Considering cohousing? 7 tips to get started

Considering cohousing? 7 tips to get started

A small but increasing number of people — from young families to seniors — are joining cohousing communities across the country. Built with input from residents, these tight-knit communities cluster homes around common spaces that encourage interaction, where neighbors share meals and responsibilities with a focus on sustainability and self-management.

“It’s about supporting each other ... it’s also about quality of life,” says Alice Alexander, executive director of the Cohousing Association of the United States. So how do you know if this brand of neighborliness is right for you? Here are some steps to take to explore cohousing further:

1. Find your comfort zone

Unlike communes or shared homes, residents in cohousing communities own their own homes. Still, Alexander says, those considering cohousing should ask themselves if they are very private or prefer more interaction.

2. Network with potential neighbors-to-be

Connect with individuals in your area who share your interest in living in a cohousing community. You may be able to find them at a farmer’s market, through community organizations and by talking with friends or family. Go online to network by searching for “cohousing” or visit the Cohousing Association’s website.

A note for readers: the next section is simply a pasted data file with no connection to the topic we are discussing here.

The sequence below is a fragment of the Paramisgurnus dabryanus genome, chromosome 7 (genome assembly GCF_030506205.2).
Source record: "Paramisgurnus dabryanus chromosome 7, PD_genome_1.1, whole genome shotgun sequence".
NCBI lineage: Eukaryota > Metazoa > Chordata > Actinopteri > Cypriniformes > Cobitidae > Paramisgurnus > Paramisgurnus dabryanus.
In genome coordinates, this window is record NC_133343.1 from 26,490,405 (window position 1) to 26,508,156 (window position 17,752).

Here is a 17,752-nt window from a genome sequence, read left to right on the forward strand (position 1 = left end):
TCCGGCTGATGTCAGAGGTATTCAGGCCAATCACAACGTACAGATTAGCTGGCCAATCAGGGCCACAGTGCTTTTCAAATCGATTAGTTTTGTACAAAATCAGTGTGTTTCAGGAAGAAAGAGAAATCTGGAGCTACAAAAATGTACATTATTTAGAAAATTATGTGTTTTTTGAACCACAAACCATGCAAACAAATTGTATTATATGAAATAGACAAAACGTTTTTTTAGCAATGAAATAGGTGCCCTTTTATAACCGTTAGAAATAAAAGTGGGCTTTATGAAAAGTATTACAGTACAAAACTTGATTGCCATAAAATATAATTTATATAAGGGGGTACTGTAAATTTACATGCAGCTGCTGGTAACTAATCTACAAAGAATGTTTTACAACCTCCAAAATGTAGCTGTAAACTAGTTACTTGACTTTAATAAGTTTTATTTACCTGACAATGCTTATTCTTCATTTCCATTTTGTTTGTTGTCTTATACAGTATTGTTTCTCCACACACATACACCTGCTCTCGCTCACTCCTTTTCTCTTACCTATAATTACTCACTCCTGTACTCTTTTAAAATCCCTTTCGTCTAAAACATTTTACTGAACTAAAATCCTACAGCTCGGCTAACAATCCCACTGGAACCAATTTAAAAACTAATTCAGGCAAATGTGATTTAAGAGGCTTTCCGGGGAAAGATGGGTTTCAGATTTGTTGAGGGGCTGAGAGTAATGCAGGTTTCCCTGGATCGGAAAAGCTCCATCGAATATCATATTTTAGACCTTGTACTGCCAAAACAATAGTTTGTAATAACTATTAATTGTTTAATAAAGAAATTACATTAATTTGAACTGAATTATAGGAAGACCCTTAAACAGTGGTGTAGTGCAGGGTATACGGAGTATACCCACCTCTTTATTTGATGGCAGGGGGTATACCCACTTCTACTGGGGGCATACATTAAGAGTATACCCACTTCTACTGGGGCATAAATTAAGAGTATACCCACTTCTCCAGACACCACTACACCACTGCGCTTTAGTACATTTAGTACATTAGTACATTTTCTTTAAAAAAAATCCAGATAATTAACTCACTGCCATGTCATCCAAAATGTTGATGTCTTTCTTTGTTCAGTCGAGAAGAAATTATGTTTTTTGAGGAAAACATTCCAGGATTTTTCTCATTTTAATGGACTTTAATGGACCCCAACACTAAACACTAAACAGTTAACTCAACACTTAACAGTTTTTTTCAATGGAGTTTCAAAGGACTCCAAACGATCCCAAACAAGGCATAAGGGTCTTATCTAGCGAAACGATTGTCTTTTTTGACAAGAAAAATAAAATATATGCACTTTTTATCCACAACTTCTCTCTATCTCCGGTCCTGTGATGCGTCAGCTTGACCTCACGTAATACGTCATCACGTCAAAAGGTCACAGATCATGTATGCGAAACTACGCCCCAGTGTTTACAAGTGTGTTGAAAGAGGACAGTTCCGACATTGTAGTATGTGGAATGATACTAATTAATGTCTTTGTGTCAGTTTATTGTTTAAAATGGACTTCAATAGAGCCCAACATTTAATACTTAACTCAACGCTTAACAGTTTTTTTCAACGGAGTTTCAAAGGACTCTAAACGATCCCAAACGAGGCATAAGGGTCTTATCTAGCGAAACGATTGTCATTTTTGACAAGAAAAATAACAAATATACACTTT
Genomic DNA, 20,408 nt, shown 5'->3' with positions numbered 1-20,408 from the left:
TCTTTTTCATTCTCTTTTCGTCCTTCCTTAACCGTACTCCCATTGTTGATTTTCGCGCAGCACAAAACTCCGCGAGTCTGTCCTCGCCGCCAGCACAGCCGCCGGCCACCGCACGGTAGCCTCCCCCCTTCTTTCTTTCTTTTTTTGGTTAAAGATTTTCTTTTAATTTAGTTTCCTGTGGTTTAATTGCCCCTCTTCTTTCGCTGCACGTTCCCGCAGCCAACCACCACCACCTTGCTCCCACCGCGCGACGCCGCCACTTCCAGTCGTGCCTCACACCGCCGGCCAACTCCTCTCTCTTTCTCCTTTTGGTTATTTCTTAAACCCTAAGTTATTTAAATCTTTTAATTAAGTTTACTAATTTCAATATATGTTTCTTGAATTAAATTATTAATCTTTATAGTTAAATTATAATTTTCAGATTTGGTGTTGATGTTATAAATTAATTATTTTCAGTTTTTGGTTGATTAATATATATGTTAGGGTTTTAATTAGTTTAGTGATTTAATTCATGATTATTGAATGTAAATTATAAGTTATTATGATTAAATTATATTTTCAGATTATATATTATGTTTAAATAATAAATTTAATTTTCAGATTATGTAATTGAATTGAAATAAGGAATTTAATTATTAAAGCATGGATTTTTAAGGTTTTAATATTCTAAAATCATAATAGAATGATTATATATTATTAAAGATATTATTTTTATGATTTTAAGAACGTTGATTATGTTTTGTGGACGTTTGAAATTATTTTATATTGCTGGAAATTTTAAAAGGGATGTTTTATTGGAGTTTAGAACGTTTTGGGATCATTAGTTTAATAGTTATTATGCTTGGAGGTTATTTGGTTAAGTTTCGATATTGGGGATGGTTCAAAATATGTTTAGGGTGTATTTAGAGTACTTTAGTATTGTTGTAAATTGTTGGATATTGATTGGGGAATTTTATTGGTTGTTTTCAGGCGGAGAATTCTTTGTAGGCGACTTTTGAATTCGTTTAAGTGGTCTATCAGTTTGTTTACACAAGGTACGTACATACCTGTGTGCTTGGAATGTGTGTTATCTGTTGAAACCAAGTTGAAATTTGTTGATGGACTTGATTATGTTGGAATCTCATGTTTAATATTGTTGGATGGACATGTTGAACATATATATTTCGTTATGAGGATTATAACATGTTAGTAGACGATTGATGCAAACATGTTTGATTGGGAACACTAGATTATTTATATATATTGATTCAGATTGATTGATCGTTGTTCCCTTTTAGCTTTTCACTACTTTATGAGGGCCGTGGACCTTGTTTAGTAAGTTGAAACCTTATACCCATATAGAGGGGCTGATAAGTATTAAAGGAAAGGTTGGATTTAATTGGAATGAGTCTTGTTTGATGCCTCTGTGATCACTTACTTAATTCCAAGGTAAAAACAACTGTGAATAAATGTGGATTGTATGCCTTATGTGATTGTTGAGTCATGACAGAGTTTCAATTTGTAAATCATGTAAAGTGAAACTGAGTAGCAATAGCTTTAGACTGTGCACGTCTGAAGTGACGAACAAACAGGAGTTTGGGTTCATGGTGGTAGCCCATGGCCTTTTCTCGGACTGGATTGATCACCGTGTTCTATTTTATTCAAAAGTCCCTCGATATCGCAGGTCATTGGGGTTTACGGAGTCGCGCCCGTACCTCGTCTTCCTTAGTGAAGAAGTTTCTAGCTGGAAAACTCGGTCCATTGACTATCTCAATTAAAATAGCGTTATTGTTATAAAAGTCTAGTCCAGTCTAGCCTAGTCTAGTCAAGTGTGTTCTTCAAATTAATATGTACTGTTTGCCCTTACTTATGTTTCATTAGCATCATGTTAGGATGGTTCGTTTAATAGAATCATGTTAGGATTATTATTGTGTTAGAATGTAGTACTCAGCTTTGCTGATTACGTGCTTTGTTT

3. Visit a cohousing community

If possible, check out a cohousing community. Cohousing has cropped up in rural and urban areas alike. The Cohousing Association provides a cohousing directory of communities in existence and new ones forming. Take a tour of a cohousing community, and share a meal or sit in on a neighborhood meeting.

RELATED: Seniors seek cohousing communities

4. Consider timing

Especially if you wish to age in place in a cohousing community, don’t wait to explore your options. Building a community from the ground up typically takes years. “There are sometimes options to rent and try before you buy,” says Raines Cohen, 48, who resides in a cohousing community in Berkeley, California. A self-described “aspiring elder” and certified senior advisor, he serves as a cohousing coach.

5. Consult a financial advisor

Communities, like individual homes, require down payments. Before you sink major money into any project, get an outside opinion. “It is a speculative investment, there are risks — there are communities that have gotten stuck in the process,” Cohen says.

6. Assess your health needs

Particularly for individuals with ongoing medical issues or those 65 and older, Cohen suggests forming co-care agreements with would-be neighbors. This outlines the level of support you can expect, and the care you’re expected to provide for neighbors — such as helping with meals or rides as needed when a health problem arises. Ask if the community accommodates nurses and other caregivers and family if you need additional support.

7. Ask what you can contribute

Community means giving, just as you wish to receive, Alexander says, and finding fulfillment in living life together. “Ask yourself what you can do to contribute to the community,” she recommends. “This can be affirming and confidence-building in presenting yourself as an asset for a community.”

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Seniors seek community with cohousing


Residents of Wolf Creek Lodge meet three to five times a week for a shared meal. (Photo courtesy of Bob Miller)
Residents of Wolf Creek Lodge meet three to five times a week for a shared meal. (Photo courtesy of Bob Miller)

A grassroots movement in neighborhood building, called cohousing, presents seniors with another option to stay connected and age in place in their own home.

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